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Discussion Starter · #1 ·
Sticking it to OPEC...a little at a time.

Briggs and Stratton is becoming my hero. Not only have they brought us a better design of electric motor for light electric transportation systems but they have introduced an outboard version of the same motor. So far they only have a 150 lb thrust 3 hp model for freshwater use. It uses their 48 volt E-tech design and features a power saving prop/thrust shroud. with 4 group 31 deep cycle batteries it will cruise at 75 lbs. thrust for 2.3 hrs you should be able to troll continuosly for 8 hrs on a setting of 23-25 lbs.
They are available in remote or tiller models and 15" or 20" transom heights. Learn more about them and the Briggs 5 hp 4 cycle freshwater outboards at:
http://www.briggsandstratton.com/display/router.asp?docid=76404
AL:p
 

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Yeah, wouldnt it be nice though if they could make some high tech batteries though that wouldnt weight so much. You'd have to have a decent size boat to float all them batteries.

Just last night on the news they talked about how NASA is using plutonium power space craft basically the size of a VW beetle to fly to pluto and back. All self contained power, efficient and probably not too much by product (i.e. left over lead, gasses from recharging, etc...)

Seem's like someone could come up with a high efficient electrical system, but the problem with todays batteries are they are so heavy.

a 11 ft john boat rated for 350 lbs of gear/people by the USCG label running that set up would leave anyone over 150 lbs fishin from shore due to battery weight. Two deep cycles would eat up 100 lbs of that, give 40 lbs for the motor, couple poles and a lunch pail and ...

Agreed, it'd be good to stick it to OPEC, and seem's do-able, engineers and scientist are smart enough to make it happen.

Could you imagin, a twin trollin motor'd john boat that's plutonium powered!!! NO charging or fuel needed for like 30 years.... I think that'd sell, probably couldnt imagine what it would cost though.....
 

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Discussion Starter · #3 ·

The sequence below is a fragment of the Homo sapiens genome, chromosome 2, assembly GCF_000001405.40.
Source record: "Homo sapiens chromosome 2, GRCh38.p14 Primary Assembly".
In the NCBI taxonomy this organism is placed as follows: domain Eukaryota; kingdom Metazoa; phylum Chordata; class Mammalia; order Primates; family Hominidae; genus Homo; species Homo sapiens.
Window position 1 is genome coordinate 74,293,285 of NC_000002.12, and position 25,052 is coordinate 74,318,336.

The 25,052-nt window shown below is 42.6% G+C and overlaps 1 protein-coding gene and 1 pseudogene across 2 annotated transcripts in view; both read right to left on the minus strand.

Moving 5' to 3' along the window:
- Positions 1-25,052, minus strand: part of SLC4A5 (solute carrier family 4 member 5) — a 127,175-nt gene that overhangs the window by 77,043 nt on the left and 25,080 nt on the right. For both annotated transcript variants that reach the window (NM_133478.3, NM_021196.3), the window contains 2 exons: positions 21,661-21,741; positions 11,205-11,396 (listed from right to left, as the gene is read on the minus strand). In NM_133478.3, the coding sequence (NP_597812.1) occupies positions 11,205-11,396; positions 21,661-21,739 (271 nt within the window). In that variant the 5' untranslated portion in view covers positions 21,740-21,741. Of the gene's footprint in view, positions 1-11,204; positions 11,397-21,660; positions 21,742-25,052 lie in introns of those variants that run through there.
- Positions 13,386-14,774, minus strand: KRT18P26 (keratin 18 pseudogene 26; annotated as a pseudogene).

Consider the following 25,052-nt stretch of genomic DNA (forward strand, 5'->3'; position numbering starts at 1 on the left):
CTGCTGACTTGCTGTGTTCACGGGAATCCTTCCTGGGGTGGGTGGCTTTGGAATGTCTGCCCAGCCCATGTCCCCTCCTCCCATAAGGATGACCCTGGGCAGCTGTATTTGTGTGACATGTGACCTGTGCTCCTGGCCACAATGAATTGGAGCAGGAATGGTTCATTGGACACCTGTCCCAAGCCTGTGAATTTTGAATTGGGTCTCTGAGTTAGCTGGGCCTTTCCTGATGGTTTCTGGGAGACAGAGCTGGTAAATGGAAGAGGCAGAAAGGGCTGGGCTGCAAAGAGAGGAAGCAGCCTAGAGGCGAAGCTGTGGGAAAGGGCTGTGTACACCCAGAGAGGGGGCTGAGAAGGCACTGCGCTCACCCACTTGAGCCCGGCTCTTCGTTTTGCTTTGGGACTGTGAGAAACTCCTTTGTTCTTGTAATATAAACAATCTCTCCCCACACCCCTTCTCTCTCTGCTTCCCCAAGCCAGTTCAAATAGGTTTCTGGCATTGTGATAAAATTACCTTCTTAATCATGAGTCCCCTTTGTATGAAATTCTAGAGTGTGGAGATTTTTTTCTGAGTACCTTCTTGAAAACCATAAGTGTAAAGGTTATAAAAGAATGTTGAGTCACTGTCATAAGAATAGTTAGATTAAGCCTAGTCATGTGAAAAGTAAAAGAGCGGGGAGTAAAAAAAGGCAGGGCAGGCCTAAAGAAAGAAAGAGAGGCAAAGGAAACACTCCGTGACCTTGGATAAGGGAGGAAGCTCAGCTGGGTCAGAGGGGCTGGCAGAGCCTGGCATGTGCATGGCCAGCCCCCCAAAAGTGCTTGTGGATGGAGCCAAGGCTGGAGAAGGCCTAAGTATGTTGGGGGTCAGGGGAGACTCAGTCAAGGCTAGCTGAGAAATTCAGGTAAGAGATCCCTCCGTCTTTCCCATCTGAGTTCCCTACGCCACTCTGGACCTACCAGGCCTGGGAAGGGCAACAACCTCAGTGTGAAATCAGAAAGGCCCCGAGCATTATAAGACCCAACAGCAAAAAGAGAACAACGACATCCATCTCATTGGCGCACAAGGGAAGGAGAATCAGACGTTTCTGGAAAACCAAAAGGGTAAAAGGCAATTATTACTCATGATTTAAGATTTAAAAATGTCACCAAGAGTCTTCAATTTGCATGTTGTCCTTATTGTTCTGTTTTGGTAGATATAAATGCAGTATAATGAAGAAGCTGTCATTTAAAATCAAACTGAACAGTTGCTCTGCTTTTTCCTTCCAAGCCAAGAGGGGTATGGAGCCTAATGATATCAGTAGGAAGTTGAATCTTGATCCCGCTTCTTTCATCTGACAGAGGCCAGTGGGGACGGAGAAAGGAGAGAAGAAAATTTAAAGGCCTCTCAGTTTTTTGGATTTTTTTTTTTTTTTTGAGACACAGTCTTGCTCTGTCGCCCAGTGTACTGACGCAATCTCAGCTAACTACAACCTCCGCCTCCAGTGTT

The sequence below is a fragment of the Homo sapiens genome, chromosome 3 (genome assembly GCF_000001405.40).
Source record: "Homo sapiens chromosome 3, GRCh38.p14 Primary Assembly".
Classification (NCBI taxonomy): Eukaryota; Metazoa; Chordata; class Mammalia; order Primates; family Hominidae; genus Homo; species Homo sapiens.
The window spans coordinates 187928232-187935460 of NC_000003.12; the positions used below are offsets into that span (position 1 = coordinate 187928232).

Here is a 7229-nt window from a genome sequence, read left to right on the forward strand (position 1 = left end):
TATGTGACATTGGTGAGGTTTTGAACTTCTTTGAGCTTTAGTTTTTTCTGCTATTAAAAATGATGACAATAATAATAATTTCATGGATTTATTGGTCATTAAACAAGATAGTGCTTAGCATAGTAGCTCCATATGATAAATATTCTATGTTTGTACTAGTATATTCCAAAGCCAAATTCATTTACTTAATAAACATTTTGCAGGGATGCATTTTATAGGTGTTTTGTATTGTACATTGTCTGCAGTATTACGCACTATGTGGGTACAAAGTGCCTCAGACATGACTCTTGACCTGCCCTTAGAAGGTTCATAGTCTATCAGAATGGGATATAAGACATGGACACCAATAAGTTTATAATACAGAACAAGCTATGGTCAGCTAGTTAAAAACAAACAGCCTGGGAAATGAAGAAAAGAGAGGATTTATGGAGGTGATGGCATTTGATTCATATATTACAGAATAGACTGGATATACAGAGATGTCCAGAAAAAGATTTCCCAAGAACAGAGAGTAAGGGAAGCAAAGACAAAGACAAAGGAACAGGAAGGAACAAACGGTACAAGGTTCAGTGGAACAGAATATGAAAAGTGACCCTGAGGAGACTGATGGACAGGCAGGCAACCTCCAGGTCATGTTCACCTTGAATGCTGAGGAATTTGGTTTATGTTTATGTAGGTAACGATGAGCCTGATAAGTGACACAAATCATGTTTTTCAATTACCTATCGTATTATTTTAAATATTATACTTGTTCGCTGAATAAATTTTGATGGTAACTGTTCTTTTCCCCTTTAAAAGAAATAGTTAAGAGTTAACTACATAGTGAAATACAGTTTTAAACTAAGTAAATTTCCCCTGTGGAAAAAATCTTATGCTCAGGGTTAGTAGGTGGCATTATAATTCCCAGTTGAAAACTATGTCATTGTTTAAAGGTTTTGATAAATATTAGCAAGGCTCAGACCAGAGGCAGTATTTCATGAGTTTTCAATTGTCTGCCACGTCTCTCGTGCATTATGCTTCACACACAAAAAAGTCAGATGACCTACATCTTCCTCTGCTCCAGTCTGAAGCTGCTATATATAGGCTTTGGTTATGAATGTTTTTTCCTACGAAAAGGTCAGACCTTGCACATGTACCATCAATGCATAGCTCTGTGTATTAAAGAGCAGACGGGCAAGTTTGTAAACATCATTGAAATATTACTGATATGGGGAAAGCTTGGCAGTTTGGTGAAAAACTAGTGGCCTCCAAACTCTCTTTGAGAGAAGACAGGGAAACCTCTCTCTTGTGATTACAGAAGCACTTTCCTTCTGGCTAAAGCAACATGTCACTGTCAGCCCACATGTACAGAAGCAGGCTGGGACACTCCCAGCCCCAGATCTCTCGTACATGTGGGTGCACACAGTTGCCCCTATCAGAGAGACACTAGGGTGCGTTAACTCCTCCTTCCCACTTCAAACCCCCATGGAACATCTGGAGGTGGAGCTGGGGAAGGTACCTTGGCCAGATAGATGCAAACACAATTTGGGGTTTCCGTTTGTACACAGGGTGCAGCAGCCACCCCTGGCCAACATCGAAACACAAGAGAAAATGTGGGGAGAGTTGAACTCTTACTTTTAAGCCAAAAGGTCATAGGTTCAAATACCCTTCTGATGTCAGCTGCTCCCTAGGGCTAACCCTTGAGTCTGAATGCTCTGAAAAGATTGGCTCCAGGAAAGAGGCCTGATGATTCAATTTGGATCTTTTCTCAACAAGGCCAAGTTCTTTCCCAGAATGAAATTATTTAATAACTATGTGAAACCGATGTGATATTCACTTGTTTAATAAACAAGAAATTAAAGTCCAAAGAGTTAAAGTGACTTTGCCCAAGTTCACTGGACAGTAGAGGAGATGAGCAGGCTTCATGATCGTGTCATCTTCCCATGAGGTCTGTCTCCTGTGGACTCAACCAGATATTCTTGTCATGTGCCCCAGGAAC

NO they do make some higher tec batteries that do not weigh as much and have for many years. Lithium batteries have been around and in use by the military since who knows when. My first knowledge of them was in 1978 but I know they had been using them in that application for at least several years. The ones I was familiar with fit in the nose of a small drone used for target practice. Everything in between the battery and jet engine was electronics except for a small fuel tank and a parachute. The whole time I worked on those drones we had zero battery problems. Lithium batteries are the answer but the dummies don't have sense enough to figure out how to make and utiliize them. IN most cases the lithium battery should become a part of the overall structure of whatever it is powering. The reason being that lithium batteries need to be built in a less dense configuration than lead-acid or nickel- hydride batteries so they can shed heat. I'm not sure but I think the equivalent to a 4 12v battery sytem would weigh approx, 20 lbs. I could be a little off base on that but it is easy enough to research. Until manufacturors learn to incorporate the lithium batteries into the structure of their products they will not appreciate the weight savings that they could achieve or the utility of the product the could achieve. Aluminum is the material to encase lithium batteries in partially due to its thermal condutivty. It is also a good structural and sheeting material. I could go on but if you are interested there is plenty of info available. You just have to look a little harder for it since it is not in the mainstream. AL
 

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Discussion Starter · #4 ·
Most people tend to have a preconcived notion about electric boats. Here's one that will do interstate speeds in flat water. You gotta realize that this a fringe sport that is in its infancy and improvements in speed and technology will help sell folks on the idea that battery boats aren't a pipe dream. Check this one out if you like new ideas. http://www.cloudelectric.com/generic.html/?pid=39 click on the new projects block and then on "New Hydroplane"
Sorry about the link but the good news for me is that they are going to be moving to my area. I am into Electric transportaion technology. AL
 
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